MOSES LAKE – Mosquitoes carrying the West Nile virus have been found in Grant County.
Grant County Mosquito Control District No. 1 reported that a mosquito sample collected within the district tested positive for the virus. It was the first detection of the virus in Grant County this season and the second statewide.
The district covers the greater Moses Lake area, including the Moses Lake Sand Dunes and Potholes.
The state’s first positive mosquito sample was reported from Benton County.
In 2018, three Washington residents were diagnosed with West Nile virus disease; Two were infected outside of the state.
No human cases were reported from Grant County, though the virus was found in 29 mosquito samples. One Grant County horse also was infected.
West Nile virus is spread to people through the bite of an infected mosquito and is the leading cause of mosquito-borne disease in the continental United States. The risk of getting West Nile virus is low, but anyone can become infected, according to Grant County health offices.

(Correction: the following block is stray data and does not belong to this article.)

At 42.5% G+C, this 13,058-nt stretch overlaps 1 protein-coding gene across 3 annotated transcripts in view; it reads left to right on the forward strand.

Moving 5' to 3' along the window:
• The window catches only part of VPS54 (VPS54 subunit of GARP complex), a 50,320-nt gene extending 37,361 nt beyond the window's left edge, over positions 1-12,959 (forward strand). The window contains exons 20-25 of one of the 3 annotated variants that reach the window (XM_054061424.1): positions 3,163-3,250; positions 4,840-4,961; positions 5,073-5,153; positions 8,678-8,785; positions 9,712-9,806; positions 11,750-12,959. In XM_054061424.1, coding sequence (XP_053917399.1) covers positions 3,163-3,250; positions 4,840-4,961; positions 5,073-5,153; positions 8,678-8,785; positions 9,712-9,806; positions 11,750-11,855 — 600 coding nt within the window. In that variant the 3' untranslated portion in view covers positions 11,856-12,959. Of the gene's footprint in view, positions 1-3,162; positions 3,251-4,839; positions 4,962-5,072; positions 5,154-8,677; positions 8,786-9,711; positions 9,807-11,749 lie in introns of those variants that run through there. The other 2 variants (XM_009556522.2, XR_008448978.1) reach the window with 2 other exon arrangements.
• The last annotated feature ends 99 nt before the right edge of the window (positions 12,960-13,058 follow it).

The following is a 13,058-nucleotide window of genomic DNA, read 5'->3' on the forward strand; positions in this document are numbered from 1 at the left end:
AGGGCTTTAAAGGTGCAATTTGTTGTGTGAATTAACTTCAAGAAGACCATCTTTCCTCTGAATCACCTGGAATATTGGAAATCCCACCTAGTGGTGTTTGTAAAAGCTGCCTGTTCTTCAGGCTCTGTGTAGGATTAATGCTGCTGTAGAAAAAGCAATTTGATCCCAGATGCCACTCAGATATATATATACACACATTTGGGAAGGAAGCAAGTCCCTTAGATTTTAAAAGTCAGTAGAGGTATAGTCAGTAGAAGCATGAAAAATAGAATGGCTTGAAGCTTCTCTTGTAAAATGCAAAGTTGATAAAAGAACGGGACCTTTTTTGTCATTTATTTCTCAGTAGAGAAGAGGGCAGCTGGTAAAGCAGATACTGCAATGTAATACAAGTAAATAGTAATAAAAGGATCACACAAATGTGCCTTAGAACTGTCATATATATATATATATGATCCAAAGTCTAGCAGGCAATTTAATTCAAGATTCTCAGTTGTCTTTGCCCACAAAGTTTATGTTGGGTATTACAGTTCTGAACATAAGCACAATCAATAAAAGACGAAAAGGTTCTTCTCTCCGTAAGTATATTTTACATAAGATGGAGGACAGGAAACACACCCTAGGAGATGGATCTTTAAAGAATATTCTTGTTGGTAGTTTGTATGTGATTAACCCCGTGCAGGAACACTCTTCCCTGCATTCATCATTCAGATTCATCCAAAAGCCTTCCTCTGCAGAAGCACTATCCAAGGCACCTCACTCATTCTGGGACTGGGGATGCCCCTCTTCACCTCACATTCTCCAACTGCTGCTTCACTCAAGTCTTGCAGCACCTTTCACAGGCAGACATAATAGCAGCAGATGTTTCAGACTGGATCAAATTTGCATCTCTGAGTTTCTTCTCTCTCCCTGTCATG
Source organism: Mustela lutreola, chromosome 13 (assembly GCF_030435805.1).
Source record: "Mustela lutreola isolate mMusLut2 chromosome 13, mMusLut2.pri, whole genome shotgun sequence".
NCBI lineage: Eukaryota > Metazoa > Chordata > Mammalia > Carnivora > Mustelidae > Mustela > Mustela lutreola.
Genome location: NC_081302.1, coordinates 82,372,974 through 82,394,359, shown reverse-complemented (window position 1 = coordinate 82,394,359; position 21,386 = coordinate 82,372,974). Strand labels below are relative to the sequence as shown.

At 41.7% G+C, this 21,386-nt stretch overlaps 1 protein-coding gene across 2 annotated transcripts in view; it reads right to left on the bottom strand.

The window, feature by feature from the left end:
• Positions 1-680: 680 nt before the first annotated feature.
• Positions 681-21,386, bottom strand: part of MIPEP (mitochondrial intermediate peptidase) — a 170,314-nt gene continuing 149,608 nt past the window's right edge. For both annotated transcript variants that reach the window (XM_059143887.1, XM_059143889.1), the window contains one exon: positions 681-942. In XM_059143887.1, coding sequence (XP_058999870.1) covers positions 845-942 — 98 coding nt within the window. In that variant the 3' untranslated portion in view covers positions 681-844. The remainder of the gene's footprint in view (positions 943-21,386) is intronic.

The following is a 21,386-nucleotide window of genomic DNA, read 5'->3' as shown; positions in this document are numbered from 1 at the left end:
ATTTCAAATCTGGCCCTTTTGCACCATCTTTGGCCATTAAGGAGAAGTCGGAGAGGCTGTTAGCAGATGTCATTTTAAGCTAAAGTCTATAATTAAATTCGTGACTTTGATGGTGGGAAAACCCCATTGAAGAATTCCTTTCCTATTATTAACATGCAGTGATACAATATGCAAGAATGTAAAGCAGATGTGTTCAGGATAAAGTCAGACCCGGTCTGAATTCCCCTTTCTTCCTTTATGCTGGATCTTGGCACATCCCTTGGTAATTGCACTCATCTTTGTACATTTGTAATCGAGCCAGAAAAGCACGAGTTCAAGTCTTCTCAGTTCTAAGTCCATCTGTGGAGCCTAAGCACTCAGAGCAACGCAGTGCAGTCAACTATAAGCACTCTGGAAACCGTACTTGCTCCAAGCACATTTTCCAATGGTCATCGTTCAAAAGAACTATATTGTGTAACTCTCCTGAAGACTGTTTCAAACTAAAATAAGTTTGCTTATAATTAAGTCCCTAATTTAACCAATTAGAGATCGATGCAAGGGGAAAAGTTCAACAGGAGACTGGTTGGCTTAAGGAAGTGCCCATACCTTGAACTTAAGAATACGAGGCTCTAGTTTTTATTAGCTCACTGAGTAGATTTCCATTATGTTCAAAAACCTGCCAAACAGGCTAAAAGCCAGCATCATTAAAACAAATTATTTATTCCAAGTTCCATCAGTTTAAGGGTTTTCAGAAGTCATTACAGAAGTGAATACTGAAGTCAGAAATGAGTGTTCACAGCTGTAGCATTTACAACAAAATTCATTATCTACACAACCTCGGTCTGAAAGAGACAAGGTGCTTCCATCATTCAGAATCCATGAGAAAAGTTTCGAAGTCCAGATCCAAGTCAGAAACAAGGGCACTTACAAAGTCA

People older than 50 have the highest risk of serious illness. Most people who are infected will not get sick.
Other species at risk are birds and horses, which are especially vulnerable. Many of those infected die or have to be euthanized, said health officials.
Horse owners are urged vaccinate their horses and keep those vaccinations up to date. There is no human vaccine to protect against West Nile virus.